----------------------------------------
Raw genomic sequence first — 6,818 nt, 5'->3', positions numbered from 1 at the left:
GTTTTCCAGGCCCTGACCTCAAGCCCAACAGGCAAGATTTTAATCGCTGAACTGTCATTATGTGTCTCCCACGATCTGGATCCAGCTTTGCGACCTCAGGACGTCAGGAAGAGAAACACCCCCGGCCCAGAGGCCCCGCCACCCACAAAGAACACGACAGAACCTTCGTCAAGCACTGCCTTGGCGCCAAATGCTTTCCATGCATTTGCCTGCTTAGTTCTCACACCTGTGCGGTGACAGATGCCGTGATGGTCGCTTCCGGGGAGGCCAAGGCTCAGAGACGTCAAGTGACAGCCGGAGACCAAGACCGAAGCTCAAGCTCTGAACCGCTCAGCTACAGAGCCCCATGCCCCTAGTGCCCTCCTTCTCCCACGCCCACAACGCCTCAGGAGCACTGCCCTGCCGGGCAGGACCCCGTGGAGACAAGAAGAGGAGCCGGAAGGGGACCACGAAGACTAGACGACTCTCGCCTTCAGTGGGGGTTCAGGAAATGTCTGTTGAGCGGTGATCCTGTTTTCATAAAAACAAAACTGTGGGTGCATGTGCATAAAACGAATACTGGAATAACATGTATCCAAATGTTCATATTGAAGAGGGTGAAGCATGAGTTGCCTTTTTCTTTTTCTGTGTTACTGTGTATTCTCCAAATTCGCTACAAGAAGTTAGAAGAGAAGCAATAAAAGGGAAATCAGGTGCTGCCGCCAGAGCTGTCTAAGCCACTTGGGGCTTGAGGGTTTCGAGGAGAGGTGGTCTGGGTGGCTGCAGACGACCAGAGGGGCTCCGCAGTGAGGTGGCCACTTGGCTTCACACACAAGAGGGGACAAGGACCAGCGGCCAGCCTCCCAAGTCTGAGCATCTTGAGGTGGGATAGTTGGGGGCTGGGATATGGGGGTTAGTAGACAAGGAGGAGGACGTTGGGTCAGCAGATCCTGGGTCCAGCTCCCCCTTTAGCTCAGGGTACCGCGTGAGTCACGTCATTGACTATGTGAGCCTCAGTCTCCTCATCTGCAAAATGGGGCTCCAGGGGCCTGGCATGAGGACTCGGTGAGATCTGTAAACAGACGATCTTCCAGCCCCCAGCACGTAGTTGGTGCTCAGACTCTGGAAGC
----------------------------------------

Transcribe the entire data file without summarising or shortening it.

Raw genomic sequence first — 6,818 nt, 5'->3', positions numbered from 1 at the left:
GTTTTCCAGGCCCTGACCTCAAGCCCAACAGGCAAGATTTTAATCGCTGAACTGTCATTATGTGTCTCCCACGATCTGGATCCAGCTTTGCGACCTCAGGACGTCAGGAAGAGAAACACCCCCGGCCCAGAGGCCCCGCCACCCACAAAGAACACGACAGAACCTTCGTCAAGCACTGCCTTGGCGCCAAATGCTTTCCATGCATTTGCCTGCTTAGTTCTCACACCTGTGCGGTGACAGATGCCGTGATGGTCGCTTCCGGGGAGGCCAAGGCTCAGAGACGTCAAGTGACAGCCGGAGACCAAGACCGAAGCTCAAGCTCTGAACCGCTCAGCTACAGAGCCCCATGCCCCTAGTGCCCTCCTTCTCCCACGCCCACAACGCCTCAGGAGCACTGCCCTGCCGGGCAGGACCCCGTGGAGACAAGAAGAGGAGCCGGAAGGGGACCACGAAGACTAGACGACTCTCGCCTTCAGTGGGGGTTCAGGAAATGTCTGTTGAGCGGTGATCCTGTTTTCATAAAAACAAAACTGTGGGTGCATGTGCATAAAACGAATACTGGAATAACATGTATCCAAATGTTCATATTGAAGAGGGTGAAGCATGAGTTGCCTTTTTCTTTTTCTGTGTTACTGTGTATTCTCCAAATTCGCTACAAGAAGTTAGAAGAGAAGCAATAAAAGGGAAATCAGGTGCTGCCGCCAGAGCTGTCTAAGCCACTTGGGGCTTGAGGGTTTCGAGGAGAGGTGGTCTGGGTGGCTGCAGACGACCAGAGGGGCTCCGCAGTGAGGTGGCCACTTGGCTTCACACACAAGAGGGGACAAGGACCAGCGGCCAGCCTCCCAAGTCTGAGCATCTTGAGGTGGGATAGTTGGGGGCTGGGATATGGGGGTTAGTAGACAAGGAGGAGGACGTTGGGTCAGCAGATCCTGGGTCCAGCTCCCCCTTTAGCTCAGGGTACCGCGTGAGTCACGTCATTGACTATGTGAGCCTCAGTCTCCTCATCTGCAAAATGGGGCTCCAGGGGCCTGGCATGAGGACTCGGTGAGATCTGTAAACAGACGATCTTCCAGCCCCCAGCACGTAGTTGGTGCTCAGACTCTGGAAGC